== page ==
The desire of large publishers to monetize their content has produced the latest in a series of strange bedfellows. Yesterday, Time Inc., Hearst Corp., Condé Nast, News Corp., and Meredith Corp. — media giants that in other decades may have preferred shooting dirty pool over exchanging handshakes — announced their intention to create a collective digital storefront that will sell articles from their numerous titles.
John Squires, an interim manager for the joint venture, said the five-way partnership will deliver paid content to mobile devices in a standardized digital reader technology. The initiative will launch sometime next year.
Key wrinkles that need to be ironed out are price points, platform architecture, formatting for operating systems, content offered, and subscription packages.
Squires, who transitioned from a VP position at Time Inc. last month, pointed to Sports Illustrated’s upcoming interactive “tablet” for smartphones as a good example how the venture might present content. And he dismissed the notion that the agreement represents a shift away from the five companies’ individual print and Web editorial brands.
“This [venture] is not meant to supplant what these publishers may do with their online content and what people can enjoy in terms of reading an article,” Squires said. “This is meant to be more of an immersive experience. We’re not attacking the digital strategy of our partners with respect to the desktop. This is really intended to be focused on the mobile reading market.”
While the venture deals in “digital,” it’s not clear how the paid content will be distributed via a Web destination, if at all. Squires would only say, “There will be a Web location where the consumer can manage their content, look at their library, give recommendations, etc.”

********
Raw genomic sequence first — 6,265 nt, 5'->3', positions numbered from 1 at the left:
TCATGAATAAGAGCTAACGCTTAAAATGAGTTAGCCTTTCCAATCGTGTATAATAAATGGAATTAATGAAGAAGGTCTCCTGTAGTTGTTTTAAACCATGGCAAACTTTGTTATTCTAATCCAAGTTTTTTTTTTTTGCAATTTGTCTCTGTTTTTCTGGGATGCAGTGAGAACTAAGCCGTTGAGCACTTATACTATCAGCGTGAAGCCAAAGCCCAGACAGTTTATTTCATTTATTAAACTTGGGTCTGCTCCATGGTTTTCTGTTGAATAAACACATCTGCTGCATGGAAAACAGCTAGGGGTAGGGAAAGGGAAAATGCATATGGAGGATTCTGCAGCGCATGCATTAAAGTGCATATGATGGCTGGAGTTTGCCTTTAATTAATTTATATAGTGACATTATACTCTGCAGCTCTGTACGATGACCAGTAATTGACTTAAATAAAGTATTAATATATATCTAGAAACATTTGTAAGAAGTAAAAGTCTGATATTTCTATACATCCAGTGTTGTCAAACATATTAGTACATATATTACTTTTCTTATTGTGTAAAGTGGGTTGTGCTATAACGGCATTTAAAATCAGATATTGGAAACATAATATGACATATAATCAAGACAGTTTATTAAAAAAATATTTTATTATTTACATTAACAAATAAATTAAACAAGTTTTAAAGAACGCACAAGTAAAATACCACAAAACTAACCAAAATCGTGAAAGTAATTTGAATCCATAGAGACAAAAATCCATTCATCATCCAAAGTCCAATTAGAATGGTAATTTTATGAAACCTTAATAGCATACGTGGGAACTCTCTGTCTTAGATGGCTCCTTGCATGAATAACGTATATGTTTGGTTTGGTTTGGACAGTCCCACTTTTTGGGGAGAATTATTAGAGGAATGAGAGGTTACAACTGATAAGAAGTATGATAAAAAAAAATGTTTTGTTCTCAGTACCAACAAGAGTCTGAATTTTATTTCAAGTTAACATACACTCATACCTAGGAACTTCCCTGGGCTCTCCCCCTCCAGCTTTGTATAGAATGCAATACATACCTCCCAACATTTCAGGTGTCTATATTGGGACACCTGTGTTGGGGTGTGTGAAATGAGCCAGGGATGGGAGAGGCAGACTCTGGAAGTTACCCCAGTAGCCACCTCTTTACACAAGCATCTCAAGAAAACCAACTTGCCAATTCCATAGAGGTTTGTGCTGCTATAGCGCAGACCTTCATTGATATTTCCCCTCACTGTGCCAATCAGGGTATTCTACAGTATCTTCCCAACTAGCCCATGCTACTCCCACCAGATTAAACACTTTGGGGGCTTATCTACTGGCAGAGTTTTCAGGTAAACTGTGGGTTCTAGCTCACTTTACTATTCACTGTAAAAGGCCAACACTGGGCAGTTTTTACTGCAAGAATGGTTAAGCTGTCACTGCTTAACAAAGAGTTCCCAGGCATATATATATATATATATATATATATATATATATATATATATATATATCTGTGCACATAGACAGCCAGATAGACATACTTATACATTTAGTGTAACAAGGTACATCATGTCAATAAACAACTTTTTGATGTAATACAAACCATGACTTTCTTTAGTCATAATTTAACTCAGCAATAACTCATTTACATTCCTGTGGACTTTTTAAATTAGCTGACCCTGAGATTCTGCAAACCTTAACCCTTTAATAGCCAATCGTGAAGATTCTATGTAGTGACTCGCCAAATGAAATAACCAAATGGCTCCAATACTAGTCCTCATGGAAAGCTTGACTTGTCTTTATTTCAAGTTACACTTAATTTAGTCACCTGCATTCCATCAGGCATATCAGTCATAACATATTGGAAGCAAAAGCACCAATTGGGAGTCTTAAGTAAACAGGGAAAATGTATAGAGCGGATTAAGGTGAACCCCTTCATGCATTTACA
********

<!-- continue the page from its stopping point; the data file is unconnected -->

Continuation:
If Sports Illustrated’s “tablet” model is the guide, the new platform might sell full-screen ads that can include product video clips and the ability to share a promo with online friends.
“Why not begin with the classic forum that we all know works?” he said. “Consumers love advertisements in newspapers and magazines. Of all [media], they love that advertising the most. So, we should aim for that kind of affection.”
Details are murky about how content will be presented. For instance, there’s no word on whether consumers will be able to tailor articles or preferred subject matter from across the publishing houses or an individual publisher’s titles.
Squires indicated the joint venture will likely bundle digital content with print magazines through subscription offers. “If we are doing that, we are going to sell incremental print subscriptions because there will be new customers who are attracted to this digital platform who might not be existing print subscribers.”
Meanwhile, other publishers will also be able to offer content via the digital store in a fashion similar to music publishers getting on iTunes.
The five publishers were not the only major players announcing content-based deals yesterday. MSN, BermanBraun Interactive and Hachette Filipacchi Media said they plan to launch a site focused on style, beauty, relationships, and home décor during the first half of 2010. While no brand name or URL has been disclosed, the move builds on BermanBraun and MSN’s co-venture, Wonderwall.com, from earlier this year.
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